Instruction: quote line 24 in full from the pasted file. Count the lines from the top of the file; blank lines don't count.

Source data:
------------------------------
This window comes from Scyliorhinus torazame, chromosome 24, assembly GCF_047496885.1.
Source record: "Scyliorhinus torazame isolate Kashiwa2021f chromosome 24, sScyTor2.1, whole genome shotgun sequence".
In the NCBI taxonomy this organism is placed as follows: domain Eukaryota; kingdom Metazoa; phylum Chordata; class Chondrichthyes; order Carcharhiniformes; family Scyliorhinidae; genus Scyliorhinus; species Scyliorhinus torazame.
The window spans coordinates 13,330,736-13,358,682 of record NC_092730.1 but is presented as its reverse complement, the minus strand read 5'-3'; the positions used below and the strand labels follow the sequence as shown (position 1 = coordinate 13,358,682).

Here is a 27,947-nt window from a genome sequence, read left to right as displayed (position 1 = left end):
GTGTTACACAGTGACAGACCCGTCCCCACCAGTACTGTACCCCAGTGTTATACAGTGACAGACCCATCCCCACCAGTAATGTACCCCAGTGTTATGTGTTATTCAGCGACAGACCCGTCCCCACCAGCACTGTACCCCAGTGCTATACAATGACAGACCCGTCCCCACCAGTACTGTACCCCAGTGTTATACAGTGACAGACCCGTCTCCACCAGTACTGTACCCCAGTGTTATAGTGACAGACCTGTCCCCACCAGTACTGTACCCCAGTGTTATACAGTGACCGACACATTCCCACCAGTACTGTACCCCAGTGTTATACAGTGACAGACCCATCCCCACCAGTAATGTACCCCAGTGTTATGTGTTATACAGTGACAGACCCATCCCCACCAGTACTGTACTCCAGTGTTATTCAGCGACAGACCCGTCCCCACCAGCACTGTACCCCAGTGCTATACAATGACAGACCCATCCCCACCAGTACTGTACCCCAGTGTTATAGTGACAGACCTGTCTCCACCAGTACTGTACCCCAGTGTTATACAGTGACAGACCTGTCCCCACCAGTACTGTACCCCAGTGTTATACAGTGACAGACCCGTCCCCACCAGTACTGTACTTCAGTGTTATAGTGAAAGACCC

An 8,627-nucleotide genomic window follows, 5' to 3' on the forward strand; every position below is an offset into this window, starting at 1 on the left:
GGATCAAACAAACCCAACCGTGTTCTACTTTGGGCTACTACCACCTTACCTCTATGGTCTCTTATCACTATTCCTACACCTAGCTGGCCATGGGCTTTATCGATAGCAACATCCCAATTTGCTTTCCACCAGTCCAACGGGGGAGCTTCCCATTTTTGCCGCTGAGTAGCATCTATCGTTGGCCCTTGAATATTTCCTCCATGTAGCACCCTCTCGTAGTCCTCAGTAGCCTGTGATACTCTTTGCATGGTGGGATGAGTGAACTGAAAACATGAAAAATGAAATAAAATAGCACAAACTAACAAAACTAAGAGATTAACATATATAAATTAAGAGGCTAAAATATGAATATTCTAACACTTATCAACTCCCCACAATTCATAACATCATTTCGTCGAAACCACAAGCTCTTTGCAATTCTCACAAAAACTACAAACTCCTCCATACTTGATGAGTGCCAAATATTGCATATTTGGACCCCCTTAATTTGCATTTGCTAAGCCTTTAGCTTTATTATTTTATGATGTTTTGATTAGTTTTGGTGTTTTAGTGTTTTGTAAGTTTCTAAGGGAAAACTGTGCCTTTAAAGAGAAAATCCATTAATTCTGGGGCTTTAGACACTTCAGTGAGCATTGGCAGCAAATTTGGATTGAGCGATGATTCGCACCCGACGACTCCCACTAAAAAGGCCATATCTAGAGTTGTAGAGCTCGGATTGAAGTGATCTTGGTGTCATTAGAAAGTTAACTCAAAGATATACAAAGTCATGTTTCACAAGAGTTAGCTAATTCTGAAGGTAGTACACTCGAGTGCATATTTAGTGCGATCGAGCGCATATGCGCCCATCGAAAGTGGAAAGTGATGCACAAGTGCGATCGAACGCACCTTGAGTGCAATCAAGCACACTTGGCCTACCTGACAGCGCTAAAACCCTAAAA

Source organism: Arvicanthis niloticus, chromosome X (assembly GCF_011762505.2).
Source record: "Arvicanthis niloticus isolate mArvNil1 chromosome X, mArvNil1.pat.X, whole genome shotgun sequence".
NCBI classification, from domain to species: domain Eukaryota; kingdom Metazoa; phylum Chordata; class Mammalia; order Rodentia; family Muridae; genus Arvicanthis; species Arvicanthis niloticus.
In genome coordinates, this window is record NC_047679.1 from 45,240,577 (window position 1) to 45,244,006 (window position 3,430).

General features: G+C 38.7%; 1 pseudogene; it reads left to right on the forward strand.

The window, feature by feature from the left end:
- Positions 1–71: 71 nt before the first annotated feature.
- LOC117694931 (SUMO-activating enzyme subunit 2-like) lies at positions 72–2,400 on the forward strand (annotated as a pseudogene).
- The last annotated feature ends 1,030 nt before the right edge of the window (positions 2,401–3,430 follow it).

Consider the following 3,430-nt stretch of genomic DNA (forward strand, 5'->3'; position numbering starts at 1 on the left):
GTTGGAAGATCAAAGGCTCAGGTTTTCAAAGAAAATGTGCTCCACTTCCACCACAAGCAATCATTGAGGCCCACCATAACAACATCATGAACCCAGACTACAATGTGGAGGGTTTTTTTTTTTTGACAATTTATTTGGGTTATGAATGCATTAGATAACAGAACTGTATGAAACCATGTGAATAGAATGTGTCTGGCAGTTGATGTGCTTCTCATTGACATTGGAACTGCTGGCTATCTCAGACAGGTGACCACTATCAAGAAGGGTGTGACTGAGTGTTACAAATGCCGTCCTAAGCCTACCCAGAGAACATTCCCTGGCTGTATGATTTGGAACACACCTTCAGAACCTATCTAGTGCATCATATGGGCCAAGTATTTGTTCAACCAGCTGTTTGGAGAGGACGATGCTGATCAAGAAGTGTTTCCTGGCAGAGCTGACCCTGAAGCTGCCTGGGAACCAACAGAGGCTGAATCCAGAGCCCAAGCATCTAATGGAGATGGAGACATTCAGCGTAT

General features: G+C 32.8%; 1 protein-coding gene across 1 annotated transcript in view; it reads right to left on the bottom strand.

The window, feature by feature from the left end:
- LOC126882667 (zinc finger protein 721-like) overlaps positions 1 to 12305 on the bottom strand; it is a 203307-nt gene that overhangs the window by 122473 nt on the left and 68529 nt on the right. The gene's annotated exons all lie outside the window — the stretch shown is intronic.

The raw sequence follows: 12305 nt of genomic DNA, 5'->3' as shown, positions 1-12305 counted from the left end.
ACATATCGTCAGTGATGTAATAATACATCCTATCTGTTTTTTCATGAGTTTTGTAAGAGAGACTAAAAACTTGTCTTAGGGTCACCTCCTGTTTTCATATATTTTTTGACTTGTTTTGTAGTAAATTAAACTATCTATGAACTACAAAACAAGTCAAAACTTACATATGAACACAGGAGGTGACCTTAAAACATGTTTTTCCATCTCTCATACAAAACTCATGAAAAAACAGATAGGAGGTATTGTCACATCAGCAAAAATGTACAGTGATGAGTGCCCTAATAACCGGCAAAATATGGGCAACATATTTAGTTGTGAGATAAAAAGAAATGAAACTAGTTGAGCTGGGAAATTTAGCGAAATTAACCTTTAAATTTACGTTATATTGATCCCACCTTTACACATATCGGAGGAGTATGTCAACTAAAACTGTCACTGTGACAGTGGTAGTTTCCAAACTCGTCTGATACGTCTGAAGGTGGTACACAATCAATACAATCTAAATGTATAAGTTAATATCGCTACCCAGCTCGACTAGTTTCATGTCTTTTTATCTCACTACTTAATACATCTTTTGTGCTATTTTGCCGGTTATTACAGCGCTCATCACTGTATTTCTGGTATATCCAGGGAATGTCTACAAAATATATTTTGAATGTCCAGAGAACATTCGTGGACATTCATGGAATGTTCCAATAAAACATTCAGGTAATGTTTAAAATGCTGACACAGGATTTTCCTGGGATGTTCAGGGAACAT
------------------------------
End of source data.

ACATATCGTCAGTGATGTAATAATACATCCTATCTGTTTTTTCATGAGTTTTGTAAGAGAGACTAAAAACTTGTCTTAGGGTCACCTCCTGTTTTCATATATTTTTTGACTTGTTTTGTAGTAAATTAAACTATCTATGAACTACAAAACAAGTCAAAACTTACATATGAACACAGGAGGTGACCTTAAAACATGTTTTTCCATCTCTCATACAAAACTCATGAAAAAACAGATAGGAGGTATTGTCACATCAGCAAAAATGTACAGTGATGAGTGCCCTAATAACCGGCAAAATATGGGCAACATATTTAGTTGTGAGATAAAAAGAAATGAAACTAGTTGAGCTGGGAAATTTAGCGAAATTAACCTTTAAATTTACGTTATATTGATCCCACCTTTACACATATCGGAGGAGTATGTCAACTAAAACTGTCACTGTGACAGTGGTAGTTTCCAAACTCGTCTGATACGTCTGAAGGTGGTACACAATCAATACAATCTAAATGTATAAGTTAATATCGCTACCCAGCTCGACTAGTTTCATGTCTTTTTATCTCACTACTTAATACATCTTTTGTGCTATTTTGCCGGTTATTACAGCGCTCATCACTGTATTTCTGGTATATCCAGGGAATGTCTACAAAATATATTTTGAATGTCCAGAGAACATTCGTGGACATTCATGGAATGTTCCAATAAAACATTCAGGTAATGTTTAAAATGCTGACACAGGATTTTCCTGGGATGTTCAGGGAACAT